LOS ANGELES -- Ghetto Film School is an organization that develops and equips students for top universities and careers in creative industries. And for the first time ever, Disney Entertainment worked with the nonprofit to co-create on-air and digital content that celebrates Hispanic and Latin American stories as seen and told through the vision of young aspiring filmmakers.
This year's filmmakers are Alyse Arteaga, Tommy Espinal, Kian Cloma and Alejandro Enrique. Each of them have different fields they wish to pursue.
Alyse Arteaga is interested in directing.
"So almost every week, or a couple times a month, I was in the theater watching the latest movies," said Arteaga. "I think being present in a dark room and being told a story really excited me and it made me feel a lot of emotions. And that's what I wanted to do for other people. To compel them with words and with visuals."
Tommy Espinal has a passion for cinematography.
"I think what drew me to storytelling was something that was always rooted in friendship," said Espinal. "Me and my closest friend growing up named Jeffrey were always joining as kids. He's always had much more talented than I was when it came to illustration. But he asked me one day to write a story inspired by one of his own illustrations."
Kian Cloma wants to be a producer.
"I think what inspired me to become a storyteller was my family," said Cloma. "I come from a family who loves to talk a lot. I think hearing stories being told countless times only makes me feel like there's a lot of power to be able to tell a story."
And Alejandro Enrique is on the editor path.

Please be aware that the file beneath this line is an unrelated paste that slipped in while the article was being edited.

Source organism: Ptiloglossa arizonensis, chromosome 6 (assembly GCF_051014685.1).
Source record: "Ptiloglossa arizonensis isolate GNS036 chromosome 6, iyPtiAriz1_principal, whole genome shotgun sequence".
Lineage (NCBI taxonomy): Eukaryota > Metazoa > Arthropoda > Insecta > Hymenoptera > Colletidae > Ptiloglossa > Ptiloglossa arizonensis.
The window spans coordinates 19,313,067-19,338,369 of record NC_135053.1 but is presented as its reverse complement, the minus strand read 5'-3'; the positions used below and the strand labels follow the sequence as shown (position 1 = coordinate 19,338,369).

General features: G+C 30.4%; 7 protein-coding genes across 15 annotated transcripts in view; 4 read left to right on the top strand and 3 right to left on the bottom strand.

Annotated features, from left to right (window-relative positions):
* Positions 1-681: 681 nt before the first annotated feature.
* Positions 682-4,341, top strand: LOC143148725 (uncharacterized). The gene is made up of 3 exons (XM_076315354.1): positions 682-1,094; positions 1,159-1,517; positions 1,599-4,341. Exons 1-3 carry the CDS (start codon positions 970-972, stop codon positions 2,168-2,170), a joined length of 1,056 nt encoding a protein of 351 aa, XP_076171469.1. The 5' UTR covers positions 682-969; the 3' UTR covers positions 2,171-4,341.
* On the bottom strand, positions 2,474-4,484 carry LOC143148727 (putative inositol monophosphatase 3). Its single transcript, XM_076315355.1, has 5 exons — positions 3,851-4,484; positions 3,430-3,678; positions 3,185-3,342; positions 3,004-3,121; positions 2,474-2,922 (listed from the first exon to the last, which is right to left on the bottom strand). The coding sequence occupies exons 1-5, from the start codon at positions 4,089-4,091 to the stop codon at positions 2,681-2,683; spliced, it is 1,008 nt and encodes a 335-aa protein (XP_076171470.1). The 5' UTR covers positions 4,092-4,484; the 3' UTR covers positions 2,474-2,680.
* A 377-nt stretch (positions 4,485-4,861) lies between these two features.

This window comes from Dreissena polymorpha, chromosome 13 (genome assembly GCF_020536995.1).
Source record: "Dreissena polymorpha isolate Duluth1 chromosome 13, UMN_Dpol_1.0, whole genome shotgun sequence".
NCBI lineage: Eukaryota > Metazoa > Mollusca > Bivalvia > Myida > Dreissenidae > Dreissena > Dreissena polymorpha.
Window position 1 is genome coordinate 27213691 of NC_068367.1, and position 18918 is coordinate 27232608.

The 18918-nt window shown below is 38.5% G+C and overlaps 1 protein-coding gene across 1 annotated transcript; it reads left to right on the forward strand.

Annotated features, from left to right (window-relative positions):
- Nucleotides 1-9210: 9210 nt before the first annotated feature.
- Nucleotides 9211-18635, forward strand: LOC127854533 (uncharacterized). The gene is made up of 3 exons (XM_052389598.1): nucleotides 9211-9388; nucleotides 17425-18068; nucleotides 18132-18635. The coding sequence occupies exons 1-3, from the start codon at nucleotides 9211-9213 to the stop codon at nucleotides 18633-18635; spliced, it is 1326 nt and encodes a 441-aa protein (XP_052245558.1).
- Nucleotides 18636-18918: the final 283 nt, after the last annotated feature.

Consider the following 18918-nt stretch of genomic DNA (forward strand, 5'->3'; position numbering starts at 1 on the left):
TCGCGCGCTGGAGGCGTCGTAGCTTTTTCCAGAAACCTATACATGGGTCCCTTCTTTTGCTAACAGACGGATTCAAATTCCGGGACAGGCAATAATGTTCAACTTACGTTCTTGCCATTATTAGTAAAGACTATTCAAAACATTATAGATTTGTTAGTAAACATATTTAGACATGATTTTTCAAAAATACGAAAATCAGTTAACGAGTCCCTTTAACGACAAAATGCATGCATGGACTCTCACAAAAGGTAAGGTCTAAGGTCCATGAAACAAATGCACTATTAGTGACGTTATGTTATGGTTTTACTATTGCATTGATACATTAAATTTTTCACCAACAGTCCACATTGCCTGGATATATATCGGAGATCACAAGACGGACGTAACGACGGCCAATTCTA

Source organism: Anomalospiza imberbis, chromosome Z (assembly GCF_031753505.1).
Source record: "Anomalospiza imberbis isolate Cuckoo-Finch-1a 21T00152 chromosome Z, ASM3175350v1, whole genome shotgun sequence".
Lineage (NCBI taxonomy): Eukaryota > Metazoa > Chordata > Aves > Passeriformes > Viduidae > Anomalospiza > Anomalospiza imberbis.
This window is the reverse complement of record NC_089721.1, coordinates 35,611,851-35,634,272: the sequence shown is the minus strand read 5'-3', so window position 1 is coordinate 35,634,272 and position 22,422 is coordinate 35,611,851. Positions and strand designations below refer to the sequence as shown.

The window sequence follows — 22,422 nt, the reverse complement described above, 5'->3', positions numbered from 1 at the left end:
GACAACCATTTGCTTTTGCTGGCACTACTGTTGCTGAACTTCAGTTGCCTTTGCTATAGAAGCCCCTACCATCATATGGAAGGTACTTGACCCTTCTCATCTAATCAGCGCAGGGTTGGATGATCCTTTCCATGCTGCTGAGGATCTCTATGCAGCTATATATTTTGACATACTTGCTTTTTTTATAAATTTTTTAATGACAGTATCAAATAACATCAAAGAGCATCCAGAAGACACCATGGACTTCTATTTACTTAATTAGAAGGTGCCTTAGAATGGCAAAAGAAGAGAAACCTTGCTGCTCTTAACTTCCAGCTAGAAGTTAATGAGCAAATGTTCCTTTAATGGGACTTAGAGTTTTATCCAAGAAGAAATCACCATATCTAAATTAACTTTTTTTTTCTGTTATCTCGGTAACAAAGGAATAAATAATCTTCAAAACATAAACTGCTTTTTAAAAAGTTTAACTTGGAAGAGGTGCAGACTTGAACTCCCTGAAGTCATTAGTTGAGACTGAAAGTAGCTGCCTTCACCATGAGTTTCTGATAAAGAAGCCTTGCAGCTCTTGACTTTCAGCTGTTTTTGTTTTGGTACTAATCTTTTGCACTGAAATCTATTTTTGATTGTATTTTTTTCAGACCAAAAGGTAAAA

"I was kind of the jester and the jokester," said Enrique. "I could be someone that could be the person to make others laugh. And having that kind of attention showed me that storytelling brings people together."
The Ghetto Film School students are proud to showcase their love for their community, culture and families.
"There's something very important when it comes to tapping into the stories of our past.," said Espinal. "I believe that our past is our connection to not just our present moment. But what's to come next in our lives."
Ayala adds, "No one has seen the world through your eyes. And I think that's a really crucial and important truth to hold."
The filmmakers all agree that Latino stories need to be told year-round.
"Things are happening all year round," Cloma said. "So the more specific you are with your story, the more you get into the granular details, the more people can relate to it worldwide."
From the Walt Disney Studios shaping and positively influencing their lives to drawing inspiration from their upbringing, the students naturally implement this into their storytelling.
"All art has the ability to impact or inspire," said Espinal. "I've really believed that we have a responsibility as artists, to not only represent ourselves in our community, but to represent future generations of artists. As long as we're able to stay connected to our lineage and our ancestry, and hold on with a lot of pride. There's no limit to what our stories can be."
Since 2016, Disney has been proud to support to Ghetto Film School. Following the campaign, Disney Entertainment Television will continue to provide mentorship to these filmmakers.
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